by Christari Farnum
Nearly everyone has a fear of the dark at some point in their life. According to the Clinical Psychology Associates of North Central Florida, over 90% of children will develop a related fear at some point in their development. Most common is fear of the dark, which occurs primarily around the age of five (specifically between the ages of three and six). Around the ages of 6 – 8, children usually develop specific fears like boogeymen in the closet or ghosts outside the window.
As a parent, it’s common to face the issue of “things that go bump in the night” or other similar fears that relate to your child’s fear of being harmed. It is important that you find methods to handle the issue without causing it to grow or amplify. So, what are some solutions?
1. Dig out the root. First, it’s important to understand that each issue probably has a root cause. That root could be anything from an overheard horror movie to an “expert” on the playground that “had it happen to her cousin.” Ask the child why he is afraid or where he got the idea. Understanding the issue is the first step in finding a solution.
2. Prove it. At the age of three, the imagination starts to develop, which can enhance fear. Take the logical approach and prove that everything is ok. For example, if a child is afraid of thunder, find a video that shows how thunder is caused.
3. Don’t tease. Some people think that teasing lightens the fear. This is untrue. Teasing is likely to make the child ashamed of their fear and hide it, as well as lose trust in the person who did the teasing. Fear of parental reaction can also reinforce fear. Treat the fear calmly and with understanding. Your child is confiding in you.
4. Take a proactive step towards calming the ethereal. Many fears just aren’t real, but they are very real to the child. At early stages, children have trouble discerning fantasy from reality – anything is possible because they haven’t been shown otherwise. Particularly when a child’s fear is born from something that is fiction, like a cartoon. In these cases, fight fire with fire. Things like “monster spray” are useful, as well as teaching the child little poems, prayers, or songs that can allow them to do something to “fight back” the fear. Recipes, instructions, and templates for monster spray can be found here or in the links below.
5. Provide coping tools. Sometimes the child has a fear that is a true concern, like dangerous weather or rattlesnakes, but it is to an overwhelming proportion. If the fear is something legitimate, like tornadoes, show them a storm tracker that shows areas of tornado warnings and give them a watch so they know when the storm warning has passed. This helps the child feel like there is an element of control in a situation that feels uncontrollable and shows them there is an end to the danger.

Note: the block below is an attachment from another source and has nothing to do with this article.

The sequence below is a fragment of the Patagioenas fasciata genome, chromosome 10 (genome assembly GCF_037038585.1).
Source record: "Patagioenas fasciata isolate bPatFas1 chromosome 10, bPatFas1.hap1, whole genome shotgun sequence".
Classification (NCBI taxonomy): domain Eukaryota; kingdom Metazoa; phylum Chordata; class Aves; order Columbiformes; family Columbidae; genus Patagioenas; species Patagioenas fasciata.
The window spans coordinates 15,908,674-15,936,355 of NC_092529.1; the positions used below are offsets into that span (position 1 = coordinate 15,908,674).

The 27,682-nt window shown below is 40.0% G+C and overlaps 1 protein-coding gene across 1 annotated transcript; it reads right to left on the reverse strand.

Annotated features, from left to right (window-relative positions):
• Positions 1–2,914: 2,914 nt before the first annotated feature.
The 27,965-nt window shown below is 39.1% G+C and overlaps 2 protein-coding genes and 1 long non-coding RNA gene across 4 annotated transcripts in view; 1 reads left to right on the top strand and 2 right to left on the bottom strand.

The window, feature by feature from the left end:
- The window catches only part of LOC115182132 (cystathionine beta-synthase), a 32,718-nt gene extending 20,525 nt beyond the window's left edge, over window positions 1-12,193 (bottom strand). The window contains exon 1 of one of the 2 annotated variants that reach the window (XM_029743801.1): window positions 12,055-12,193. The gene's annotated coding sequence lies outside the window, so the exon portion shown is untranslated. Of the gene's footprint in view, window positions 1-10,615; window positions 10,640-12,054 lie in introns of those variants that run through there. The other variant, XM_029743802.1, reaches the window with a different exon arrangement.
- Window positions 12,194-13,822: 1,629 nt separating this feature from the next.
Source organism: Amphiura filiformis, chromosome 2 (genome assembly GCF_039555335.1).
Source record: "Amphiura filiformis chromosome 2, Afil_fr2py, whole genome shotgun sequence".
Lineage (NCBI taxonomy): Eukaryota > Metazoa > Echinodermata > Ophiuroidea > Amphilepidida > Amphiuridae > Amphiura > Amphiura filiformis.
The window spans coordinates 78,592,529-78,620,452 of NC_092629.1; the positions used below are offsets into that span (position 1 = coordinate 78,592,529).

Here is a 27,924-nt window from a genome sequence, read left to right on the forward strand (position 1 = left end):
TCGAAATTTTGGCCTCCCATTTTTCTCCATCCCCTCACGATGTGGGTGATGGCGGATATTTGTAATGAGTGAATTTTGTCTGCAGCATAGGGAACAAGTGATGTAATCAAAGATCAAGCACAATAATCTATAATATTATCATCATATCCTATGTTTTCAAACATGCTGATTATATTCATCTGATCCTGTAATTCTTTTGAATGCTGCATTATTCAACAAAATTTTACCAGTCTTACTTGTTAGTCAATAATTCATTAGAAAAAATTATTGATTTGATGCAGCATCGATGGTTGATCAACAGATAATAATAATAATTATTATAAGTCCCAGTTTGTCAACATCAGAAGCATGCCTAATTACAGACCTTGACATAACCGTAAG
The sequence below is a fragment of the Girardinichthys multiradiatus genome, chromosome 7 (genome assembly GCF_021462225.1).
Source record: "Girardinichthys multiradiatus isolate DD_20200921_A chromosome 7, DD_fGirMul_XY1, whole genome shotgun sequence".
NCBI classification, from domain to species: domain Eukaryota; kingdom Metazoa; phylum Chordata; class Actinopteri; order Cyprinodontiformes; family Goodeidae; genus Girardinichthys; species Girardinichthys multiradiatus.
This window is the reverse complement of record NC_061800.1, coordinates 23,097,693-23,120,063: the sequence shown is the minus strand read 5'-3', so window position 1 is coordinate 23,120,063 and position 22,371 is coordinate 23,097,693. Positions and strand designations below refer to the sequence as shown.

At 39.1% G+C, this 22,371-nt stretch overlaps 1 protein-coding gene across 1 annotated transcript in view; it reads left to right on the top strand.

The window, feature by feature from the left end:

If the fear is a fear of the dark, a soothing night light should help. Ideally, the night light will have some sort of meaning for the child. For example, if he or she likes fairies, then choose a fairy house, like this one. If he or she is a big fan of Winnie the Pooh, then pick a related night light. The image should be soothing and comforting.
6. Take away the fear with fun. Change the situation that causes the anxiety into something that is lighthearted. For example, if your solution is to head to the basement during a tornado, make it a special event – take storybooks to read and bring down a few special snacks to make a picnic. In other words, do something pleasurable to distract from the fear. If the fear is of the dark, do something fun in the dark! Shadow storybooks use flashlights to project shadows on the wall, like “Nighttime Nursery Rhymes” by Heather Zschock. You can also teach your child to make shadow puppets with their hands, or cuddle up under a blanket and watch their favorite tv show in the dark with a bowl of popcorn.
7. Security objects. Blankies, plushies, and other items give the child a new focal point that helps create a feeling of security so they don’t feel alone when it’s bedtime or they have to weather through a thunderstorm.
8. Don’t force it. Some parents think that the best solution to prove that Bloody Mary doesn’t exist is to march the child up to the bathroom mirror to prove it. Don’t. Again, consider the fact that the child is trusting you. Shoving the child at his or her fear won’t alleviate it.
9. Know when to say when. While it is not uncommon for fears to be tedious for several nights at bedtime, if the fear grows to the point that it is affecting the child’s health and daily life, seek medical attention. There may be more wrong than simple childhood fears.
Here are instructions, recipes, and templates for creating monster spray:
Source: Jamison, Lesley, PHd. Childhood fears. Retrieved on July 5, 2014 from http://cpancf.com/articles_files/COMMON_CHILDHOOD_FEARS.asp